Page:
Rice accounts for almost all of Japan's cereal production.[127] Japan is the second-largest agricultural product importer in the world.[127] Rice, the most protected crop, is subject to tariffs of 777.7%.[124][128]

Although Japan is usually self-sufficient in rice (except for its use in making rice crackers and processed foods) and wheat, the country must import about 50% of its requirements of other grain and fodder crops and relies on imports for half of its supply of meat.[129][130] Japan imports large quantities of wheat and soybeans.[127] Japan is the 5th largest market for EU agricultural exports.[131] Over 90% of mandarin oranges in Japan are grown in Japan.[130] Apples are also grown due to restrictions on apple imports.[132]


Japan ranked fourth in the world in 1996 in tonnage of fish caught.[133] Japan captured 4,074,580 metric tons of fish in 2005, down from 4,987,703 tons in 2000, 9,558,615 tons in 1990, 9,864,422 tons in 1980, 8,520,397 tons in 1970, 5,583,796 tons in 1960 and 2,881,855 tons in 1950.[134] In 2003, the total aquaculture production was predicted at 1,301,437 tonnes.[135] In 2010, Japan's total fisheries production was 4,762,469 fish.[136] Offshore fisheries accounted for an average of 50% of the nation's total fish catches in the late 1980s although they experienced repeated ups and downs during that period.

Coastal fishing by small boats, set nets, or breeding techniques accounts for about one third of the industry's total production, while offshore fishing by medium-sized boats makes up for more than half the total production. Deep-sea fishing from larger vessels makes up the rest. Among the many species of seafood caught are sardines, skipjack tuna, crab, shrimp, salmon, pollock, squid, clams, mackerel, sea bream, sauries, tuna and Japanese amberjack. Freshwater fishing, including salmon, trout and eel hatcheries and fish farms,[137] takes up about 30% of Japan's fishing industry. Among the nearly 300 fish species in the rivers of Japan are native varieties of catfish, chub, herring and goby, as well as such freshwater crustaceans as crabs and crayfish.[138] Marine and freshwater aquaculture is conducted in all 47 prefectures in Japan.[135]

Japan maintains one of the world's largest fishing fleets and accounts for nearly 15% of the global catch,[139] prompting some claims that Japan's fishing is leading to depletion in fish stocks such as tuna.[140] Japan has also sparked controversy by supporting quasi-commercial whaling.[141]


Japanese manufacturing and industry is very diversified, with a variety of advanced industries that are highly successful. Industry accounts for 24% of the nation's GDP.[122]

Industry is concentrated in several regions, with the Kantō region surrounding Tokyo, (the Keihin industrial region) as well as the Kansai region surrounding Osaka (the Hanshin industrial region) and the Tōkai region surrounding Nagoya (the Chūkyō–Tōkai industrial region) the main industrial centers.[34][35][36][37][38][142] Other industrial centers include the southwestern part of Honshū and northern Shikoku around the Seto Inland Sea (the Setouchi industrial region); and the northern part of Kyūshū (Kitakyūshū). In addition, a long narrow belt of industrial centers called the Taiheiyō Belt is found between Tokyo and Fukuoka, established by particular industries, that have developed as mill towns.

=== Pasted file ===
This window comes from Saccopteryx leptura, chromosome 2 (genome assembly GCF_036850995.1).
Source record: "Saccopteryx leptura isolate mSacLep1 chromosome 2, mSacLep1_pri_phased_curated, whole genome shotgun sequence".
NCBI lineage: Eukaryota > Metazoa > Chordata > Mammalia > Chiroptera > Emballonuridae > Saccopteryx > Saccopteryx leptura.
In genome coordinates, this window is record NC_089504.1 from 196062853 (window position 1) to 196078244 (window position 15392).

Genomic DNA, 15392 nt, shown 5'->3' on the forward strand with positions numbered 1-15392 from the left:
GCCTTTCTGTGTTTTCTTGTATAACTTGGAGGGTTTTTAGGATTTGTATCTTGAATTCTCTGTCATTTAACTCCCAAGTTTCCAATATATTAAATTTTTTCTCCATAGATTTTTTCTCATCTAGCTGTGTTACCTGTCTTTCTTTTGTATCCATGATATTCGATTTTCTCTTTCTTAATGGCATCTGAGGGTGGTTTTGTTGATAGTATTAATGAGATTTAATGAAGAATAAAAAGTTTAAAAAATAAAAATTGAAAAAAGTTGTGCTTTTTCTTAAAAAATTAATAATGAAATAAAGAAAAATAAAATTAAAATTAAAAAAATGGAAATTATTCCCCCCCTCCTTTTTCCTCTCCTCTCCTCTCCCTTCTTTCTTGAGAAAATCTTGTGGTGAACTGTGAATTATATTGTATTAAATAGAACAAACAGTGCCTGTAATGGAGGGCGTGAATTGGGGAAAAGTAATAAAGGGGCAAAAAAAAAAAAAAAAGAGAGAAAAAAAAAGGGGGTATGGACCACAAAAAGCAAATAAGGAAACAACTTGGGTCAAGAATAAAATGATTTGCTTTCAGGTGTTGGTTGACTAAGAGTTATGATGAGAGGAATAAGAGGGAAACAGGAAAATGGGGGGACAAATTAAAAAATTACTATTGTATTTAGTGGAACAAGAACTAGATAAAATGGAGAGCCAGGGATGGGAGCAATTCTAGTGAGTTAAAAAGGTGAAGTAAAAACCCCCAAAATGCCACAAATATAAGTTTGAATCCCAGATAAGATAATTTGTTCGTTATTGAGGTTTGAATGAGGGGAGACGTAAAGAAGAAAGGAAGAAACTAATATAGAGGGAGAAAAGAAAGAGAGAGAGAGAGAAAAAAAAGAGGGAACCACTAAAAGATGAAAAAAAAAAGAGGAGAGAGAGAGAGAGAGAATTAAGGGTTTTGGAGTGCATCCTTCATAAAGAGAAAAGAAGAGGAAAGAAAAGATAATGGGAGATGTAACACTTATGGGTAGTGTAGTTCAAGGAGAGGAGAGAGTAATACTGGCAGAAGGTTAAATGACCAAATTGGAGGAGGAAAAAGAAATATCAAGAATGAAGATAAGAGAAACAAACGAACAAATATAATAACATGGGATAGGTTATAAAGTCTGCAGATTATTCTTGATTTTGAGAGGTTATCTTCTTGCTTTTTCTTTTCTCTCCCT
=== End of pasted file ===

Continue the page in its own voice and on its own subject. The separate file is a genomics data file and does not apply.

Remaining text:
Japan enjoys high technological development in many fields, including consumer electronics, automobile manufacturing, semiconductor manufacturing, optical fibers, optoelectronics, optical media, facsimile and copy machines, and fermentation processes in food and biochemistry. However, many Japanese companies are facing emerging rivals from the United States, South Korea, and China.[143]

Automobile manufacturing

Japan is the third biggest producer of automobiles in the world.[31] Toyota is currently the world largest car maker, and the Japanese car makers Nissan, Honda, Suzuki, and Mazda also count for some of the largest car makers in the world.[144][145]

Mining and petroleum exploration

Japan's mining production has been minimal, and Japan has very little mining deposits.[146][147] However, massive deposits of rare earths have been found off the coast of Japan.[148] In the 2011 fiscal year, the domestic yield of crude oil was 820 thousand kiloliters, which was 0.4% of Japan's total crude processing volume.[149]


Japan's service sector accounts for about three-quarters of its total economic output.[122] Banking, insurance, real estate, retailing, transportation, and telecommunications are all major industries such as Mitsubishi UFJ, Mizuho, NTT, TEPCO, Nomura, Mitsubishi Estate, ÆON, Mitsui Sumitomo, Softbank, JR East, Seven & I, KDDI and Japan Airlines counting as one of the largest companies in the world.[150][151] Four of the five most circulated newspapers in the world are Japanese newspapers.[152] The Koizumi government set Japan Post, one of the country's largest providers of savings and insurance services for privatization by 2015.[153] The six major keiretsus are the Mitsubishi, Sumitomo, Fuyo, Mitsui, Dai-Ichi Kangyo and Sanwa Groups.[154] Japan is home to 251 companies from the Forbes Global 2000 or 12.55% (as of 2013).[155]